He was immediately drafted into the Ramblers structures as an executive member and made significant inroads into the top hierarchy of the Windhoek club before he was rewarded with a seat on the powerful SWAFA Executive under the tutorship of Chris Nel.
Siggy was among those few football administrators who had the courage to, and dared, confront the authorities to grant permission for the historic football friendly between the South West Africa white eleven and their black counterparts at a packed National Rugby Stadium in Windhoek in 1975.
“Our proposal was met with mixed reaction with some hardcore people very much against such an idea but fortunately the majority gave us the thumbs up and as they say, the rest is history.”
He witnessed his club Ramblers making a clean sweep in the final year of the lily-white National Football League. Rammies won everything on offer including the three major trophies, the Georges’ Cup, league title and the much-sought-after Hansa Cup in 1976.
The first season of multi-racial football saw Ramblers finishing runner-up behind double champions African Stars in both the National League and Mainstay Cup finals.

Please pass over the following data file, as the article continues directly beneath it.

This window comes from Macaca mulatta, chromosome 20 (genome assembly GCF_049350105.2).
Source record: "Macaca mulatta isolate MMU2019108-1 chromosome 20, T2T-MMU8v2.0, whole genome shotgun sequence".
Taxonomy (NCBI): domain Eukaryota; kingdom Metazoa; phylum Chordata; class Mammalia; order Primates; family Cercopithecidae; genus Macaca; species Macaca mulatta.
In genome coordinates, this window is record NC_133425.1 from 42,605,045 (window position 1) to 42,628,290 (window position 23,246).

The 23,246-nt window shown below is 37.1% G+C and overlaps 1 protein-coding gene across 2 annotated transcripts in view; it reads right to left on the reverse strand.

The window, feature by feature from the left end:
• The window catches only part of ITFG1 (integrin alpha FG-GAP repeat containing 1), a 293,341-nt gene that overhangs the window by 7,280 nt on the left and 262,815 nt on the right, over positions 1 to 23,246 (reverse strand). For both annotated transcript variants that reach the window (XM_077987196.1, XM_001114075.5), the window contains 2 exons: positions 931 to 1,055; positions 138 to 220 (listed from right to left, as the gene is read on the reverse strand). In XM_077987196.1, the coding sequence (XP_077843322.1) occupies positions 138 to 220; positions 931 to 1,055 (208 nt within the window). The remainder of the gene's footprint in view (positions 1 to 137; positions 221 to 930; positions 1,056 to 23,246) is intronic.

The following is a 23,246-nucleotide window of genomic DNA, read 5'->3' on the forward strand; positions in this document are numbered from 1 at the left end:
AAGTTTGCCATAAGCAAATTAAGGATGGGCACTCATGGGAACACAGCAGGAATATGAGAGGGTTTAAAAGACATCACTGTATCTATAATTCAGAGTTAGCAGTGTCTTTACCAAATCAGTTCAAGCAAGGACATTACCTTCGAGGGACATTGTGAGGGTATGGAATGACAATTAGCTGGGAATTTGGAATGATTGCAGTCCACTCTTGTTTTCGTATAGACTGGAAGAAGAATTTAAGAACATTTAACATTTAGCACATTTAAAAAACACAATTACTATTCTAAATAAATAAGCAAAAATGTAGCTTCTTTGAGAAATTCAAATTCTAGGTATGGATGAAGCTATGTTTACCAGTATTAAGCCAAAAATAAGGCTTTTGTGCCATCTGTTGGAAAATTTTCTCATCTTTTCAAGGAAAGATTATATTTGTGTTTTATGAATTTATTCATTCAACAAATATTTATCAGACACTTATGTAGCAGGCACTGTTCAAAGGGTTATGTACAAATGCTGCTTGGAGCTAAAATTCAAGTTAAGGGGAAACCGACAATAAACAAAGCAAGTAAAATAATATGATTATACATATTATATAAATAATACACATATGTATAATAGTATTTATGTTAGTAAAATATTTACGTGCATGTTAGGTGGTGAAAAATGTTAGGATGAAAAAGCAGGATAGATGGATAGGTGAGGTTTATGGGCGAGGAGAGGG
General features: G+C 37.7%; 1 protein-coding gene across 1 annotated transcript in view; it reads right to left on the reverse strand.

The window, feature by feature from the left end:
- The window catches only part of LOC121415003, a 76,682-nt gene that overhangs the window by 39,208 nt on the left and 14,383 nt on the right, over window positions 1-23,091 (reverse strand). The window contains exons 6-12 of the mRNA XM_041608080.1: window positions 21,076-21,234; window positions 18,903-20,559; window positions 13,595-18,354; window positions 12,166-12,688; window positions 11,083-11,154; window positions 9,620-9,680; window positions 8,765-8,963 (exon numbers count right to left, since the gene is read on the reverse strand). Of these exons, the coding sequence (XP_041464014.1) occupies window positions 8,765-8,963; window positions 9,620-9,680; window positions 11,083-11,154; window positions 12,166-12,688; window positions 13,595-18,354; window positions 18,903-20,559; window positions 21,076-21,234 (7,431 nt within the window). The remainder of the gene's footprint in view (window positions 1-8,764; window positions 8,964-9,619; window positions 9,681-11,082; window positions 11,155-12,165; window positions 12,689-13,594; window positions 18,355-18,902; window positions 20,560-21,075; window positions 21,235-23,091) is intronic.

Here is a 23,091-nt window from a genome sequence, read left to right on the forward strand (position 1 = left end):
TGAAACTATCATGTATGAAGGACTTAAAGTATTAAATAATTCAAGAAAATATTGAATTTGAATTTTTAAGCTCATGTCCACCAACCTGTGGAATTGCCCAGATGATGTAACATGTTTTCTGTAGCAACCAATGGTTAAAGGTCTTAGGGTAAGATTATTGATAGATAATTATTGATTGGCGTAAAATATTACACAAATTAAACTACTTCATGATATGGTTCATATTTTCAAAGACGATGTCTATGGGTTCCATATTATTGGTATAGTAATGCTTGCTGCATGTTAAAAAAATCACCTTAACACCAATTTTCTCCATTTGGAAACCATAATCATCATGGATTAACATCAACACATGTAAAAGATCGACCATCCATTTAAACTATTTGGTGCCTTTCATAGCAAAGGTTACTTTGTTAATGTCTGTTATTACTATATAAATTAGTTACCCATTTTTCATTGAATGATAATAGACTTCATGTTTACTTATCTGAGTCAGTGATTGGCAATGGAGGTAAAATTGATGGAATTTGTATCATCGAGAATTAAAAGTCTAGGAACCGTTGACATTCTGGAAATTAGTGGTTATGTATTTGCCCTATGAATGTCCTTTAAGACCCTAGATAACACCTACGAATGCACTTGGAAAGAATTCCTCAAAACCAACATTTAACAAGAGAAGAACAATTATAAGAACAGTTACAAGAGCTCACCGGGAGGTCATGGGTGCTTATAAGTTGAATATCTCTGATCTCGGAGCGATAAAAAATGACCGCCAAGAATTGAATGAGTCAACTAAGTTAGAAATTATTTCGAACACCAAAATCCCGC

“Football was very entertaining and the crowds used to pack the stadium in large numbers. Most of the black teams were blessed with talented footballers but lacked the tactical ability of the modern game at the time. However, a team like African Stars adopted quickly under the tutorship of German coach Dieter Widmann and played attractive football – making them the envy of football followers across the length and breadth of the entire country.”
His perseverance with integration earned him the wrath of his own club members who branded him and fellow club executives Manuel Coelho, Andy Alfheim and Bobby Craddock sell-outs after the quartet lured players of colour in the shape of Bertus Damon and Eric Muinjo, to the lily-white Ramblers stable in 1983.